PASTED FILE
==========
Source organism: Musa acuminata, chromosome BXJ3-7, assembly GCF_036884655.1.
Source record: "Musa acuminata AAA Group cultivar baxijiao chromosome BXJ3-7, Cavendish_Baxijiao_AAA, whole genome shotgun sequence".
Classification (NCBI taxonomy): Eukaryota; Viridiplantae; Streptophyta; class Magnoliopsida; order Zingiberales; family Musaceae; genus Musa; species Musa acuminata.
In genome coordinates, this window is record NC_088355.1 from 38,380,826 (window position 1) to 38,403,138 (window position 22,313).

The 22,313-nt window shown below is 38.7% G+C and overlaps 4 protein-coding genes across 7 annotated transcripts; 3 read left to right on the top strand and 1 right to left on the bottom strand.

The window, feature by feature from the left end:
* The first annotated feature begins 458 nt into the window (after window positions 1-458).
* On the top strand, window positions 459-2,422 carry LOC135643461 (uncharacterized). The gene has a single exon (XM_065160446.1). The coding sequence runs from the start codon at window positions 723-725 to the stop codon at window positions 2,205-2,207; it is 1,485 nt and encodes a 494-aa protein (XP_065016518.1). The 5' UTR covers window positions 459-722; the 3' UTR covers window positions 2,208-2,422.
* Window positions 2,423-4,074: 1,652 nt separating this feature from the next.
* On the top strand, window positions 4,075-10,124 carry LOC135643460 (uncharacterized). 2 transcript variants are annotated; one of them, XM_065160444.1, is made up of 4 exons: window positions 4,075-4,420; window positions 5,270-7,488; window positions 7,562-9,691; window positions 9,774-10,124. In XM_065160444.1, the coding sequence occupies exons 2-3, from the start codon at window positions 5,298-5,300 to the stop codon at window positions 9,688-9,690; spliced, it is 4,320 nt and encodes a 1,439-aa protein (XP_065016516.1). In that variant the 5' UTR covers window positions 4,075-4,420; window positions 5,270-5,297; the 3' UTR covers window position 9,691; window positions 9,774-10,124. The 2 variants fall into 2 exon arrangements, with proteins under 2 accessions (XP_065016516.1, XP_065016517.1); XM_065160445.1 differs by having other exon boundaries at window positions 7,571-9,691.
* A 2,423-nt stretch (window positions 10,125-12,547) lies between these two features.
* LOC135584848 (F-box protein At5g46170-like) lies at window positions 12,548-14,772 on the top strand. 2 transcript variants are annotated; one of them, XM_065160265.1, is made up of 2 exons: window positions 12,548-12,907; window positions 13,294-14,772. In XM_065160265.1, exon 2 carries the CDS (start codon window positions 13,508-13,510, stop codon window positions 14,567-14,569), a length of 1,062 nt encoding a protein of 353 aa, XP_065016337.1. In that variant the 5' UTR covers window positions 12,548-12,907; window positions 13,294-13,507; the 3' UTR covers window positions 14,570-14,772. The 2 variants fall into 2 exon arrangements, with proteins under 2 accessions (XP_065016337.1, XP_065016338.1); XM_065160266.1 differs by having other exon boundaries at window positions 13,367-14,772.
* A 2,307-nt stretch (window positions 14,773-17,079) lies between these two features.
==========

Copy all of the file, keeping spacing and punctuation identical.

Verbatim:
Source organism: Musa acuminata, chromosome BXJ3-7, assembly GCF_036884655.1.
Source record: "Musa acuminata AAA Group cultivar baxijiao chromosome BXJ3-7, Cavendish_Baxijiao_AAA, whole genome shotgun sequence".
Classification (NCBI taxonomy): Eukaryota; Viridiplantae; Streptophyta; class Magnoliopsida; order Zingiberales; family Musaceae; genus Musa; species Musa acuminata.
In genome coordinates, this window is record NC_088355.1 from 38,380,826 (window position 1) to 38,403,138 (window position 22,313).

The 22,313-nt window shown below is 38.7% G+C and overlaps 4 protein-coding genes across 7 annotated transcripts; 3 read left to right on the top strand and 1 right to left on the bottom strand.

The window, feature by feature from the left end:
* The first annotated feature begins 458 nt into the window (after window positions 1-458).
* On the top strand, window positions 459-2,422 carry LOC135643461 (uncharacterized). The gene has a single exon (XM_065160446.1). The coding sequence runs from the start codon at window positions 723-725 to the stop codon at window positions 2,205-2,207; it is 1,485 nt and encodes a 494-aa protein (XP_065016518.1). The 5' UTR covers window positions 459-722; the 3' UTR covers window positions 2,208-2,422.
* Window positions 2,423-4,074: 1,652 nt separating this feature from the next.
* On the top strand, window positions 4,075-10,124 carry LOC135643460 (uncharacterized). 2 transcript variants are annotated; one of them, XM_065160444.1, is made up of 4 exons: window positions 4,075-4,420; window positions 5,270-7,488; window positions 7,562-9,691; window positions 9,774-10,124. In XM_065160444.1, the coding sequence occupies exons 2-3, from the start codon at window positions 5,298-5,300 to the stop codon at window positions 9,688-9,690; spliced, it is 4,320 nt and encodes a 1,439-aa protein (XP_065016516.1). In that variant the 5' UTR covers window positions 4,075-4,420; window positions 5,270-5,297; the 3' UTR covers window position 9,691; window positions 9,774-10,124. The 2 variants fall into 2 exon arrangements, with proteins under 2 accessions (XP_065016516.1, XP_065016517.1); XM_065160445.1 differs by having other exon boundaries at window positions 7,571-9,691.
* A 2,423-nt stretch (window positions 10,125-12,547) lies between these two features.
* LOC135584848 (F-box protein At5g46170-like) lies at window positions 12,548-14,772 on the top strand. 2 transcript variants are annotated; one of them, XM_065160265.1, is made up of 2 exons: window positions 12,548-12,907; window positions 13,294-14,772. In XM_065160265.1, exon 2 carries the CDS (start codon window positions 13,508-13,510, stop codon window positions 14,567-14,569), a length of 1,062 nt encoding a protein of 353 aa, XP_065016337.1. In that variant the 5' UTR covers window positions 12,548-12,907; window positions 13,294-13,507; the 3' UTR covers window positions 14,570-14,772. The 2 variants fall into 2 exon arrangements, with proteins under 2 accessions (XP_065016337.1, XP_065016338.1); XM_065160266.1 differs by having other exon boundaries at window positions 13,367-14,772.
* A 2,307-nt stretch (window positions 14,773-17,079) lies between these two features.